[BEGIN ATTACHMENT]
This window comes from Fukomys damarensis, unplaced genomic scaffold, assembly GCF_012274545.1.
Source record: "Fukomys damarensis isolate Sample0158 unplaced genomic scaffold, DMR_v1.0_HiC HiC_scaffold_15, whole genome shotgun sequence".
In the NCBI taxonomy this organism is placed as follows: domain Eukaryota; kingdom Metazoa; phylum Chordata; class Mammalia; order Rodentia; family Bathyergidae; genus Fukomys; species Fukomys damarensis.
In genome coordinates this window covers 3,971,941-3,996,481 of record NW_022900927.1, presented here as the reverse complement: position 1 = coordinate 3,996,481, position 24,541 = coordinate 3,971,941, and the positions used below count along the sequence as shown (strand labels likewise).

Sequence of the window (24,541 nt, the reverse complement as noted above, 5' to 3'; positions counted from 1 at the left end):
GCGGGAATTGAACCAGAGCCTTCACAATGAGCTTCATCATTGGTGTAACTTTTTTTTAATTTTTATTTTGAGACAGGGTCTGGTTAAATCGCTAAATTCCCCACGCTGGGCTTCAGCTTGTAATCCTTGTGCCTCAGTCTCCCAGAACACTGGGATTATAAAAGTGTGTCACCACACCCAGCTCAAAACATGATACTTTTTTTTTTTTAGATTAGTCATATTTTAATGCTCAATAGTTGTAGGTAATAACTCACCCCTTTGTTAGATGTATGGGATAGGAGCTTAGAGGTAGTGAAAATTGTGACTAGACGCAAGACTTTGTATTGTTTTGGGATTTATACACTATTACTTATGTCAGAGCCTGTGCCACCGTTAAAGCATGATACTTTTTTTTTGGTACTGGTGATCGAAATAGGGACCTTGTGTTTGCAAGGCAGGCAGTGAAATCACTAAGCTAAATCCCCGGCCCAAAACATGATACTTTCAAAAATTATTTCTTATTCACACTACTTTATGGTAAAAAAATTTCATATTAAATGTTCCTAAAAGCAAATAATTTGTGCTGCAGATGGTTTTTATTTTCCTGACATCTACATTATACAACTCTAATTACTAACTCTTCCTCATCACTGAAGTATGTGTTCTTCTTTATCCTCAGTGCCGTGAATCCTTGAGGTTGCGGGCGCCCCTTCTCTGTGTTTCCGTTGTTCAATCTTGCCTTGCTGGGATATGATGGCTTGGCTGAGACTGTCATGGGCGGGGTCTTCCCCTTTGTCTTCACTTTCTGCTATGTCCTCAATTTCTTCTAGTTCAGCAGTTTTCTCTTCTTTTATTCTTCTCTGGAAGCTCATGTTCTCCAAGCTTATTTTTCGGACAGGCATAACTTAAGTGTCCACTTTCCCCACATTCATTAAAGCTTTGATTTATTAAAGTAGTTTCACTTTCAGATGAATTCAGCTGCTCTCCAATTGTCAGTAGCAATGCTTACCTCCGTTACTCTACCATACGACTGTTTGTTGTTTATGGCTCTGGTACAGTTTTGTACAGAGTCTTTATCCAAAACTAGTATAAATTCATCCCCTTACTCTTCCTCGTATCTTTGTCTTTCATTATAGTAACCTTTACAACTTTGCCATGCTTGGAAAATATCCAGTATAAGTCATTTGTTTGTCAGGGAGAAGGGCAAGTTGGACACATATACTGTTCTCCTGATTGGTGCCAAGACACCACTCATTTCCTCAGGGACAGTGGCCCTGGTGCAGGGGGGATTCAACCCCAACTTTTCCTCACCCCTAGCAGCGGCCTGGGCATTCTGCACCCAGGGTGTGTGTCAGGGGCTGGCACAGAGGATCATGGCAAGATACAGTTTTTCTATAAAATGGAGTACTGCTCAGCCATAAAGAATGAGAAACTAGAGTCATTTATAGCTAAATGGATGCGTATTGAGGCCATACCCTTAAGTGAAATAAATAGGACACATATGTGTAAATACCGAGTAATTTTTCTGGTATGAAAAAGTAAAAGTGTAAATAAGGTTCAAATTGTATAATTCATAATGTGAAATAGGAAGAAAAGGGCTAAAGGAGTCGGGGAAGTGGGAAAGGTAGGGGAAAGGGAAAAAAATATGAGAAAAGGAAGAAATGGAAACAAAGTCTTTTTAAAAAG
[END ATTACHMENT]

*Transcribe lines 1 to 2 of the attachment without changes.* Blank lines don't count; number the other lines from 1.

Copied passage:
This window comes from Fukomys damarensis, unplaced genomic scaffold, assembly GCF_012274545.1.
Source record: "Fukomys damarensis isolate Sample0158 unplaced genomic scaffold, DMR_v1.0_HiC HiC_scaffold_15, whole genome shotgun sequence".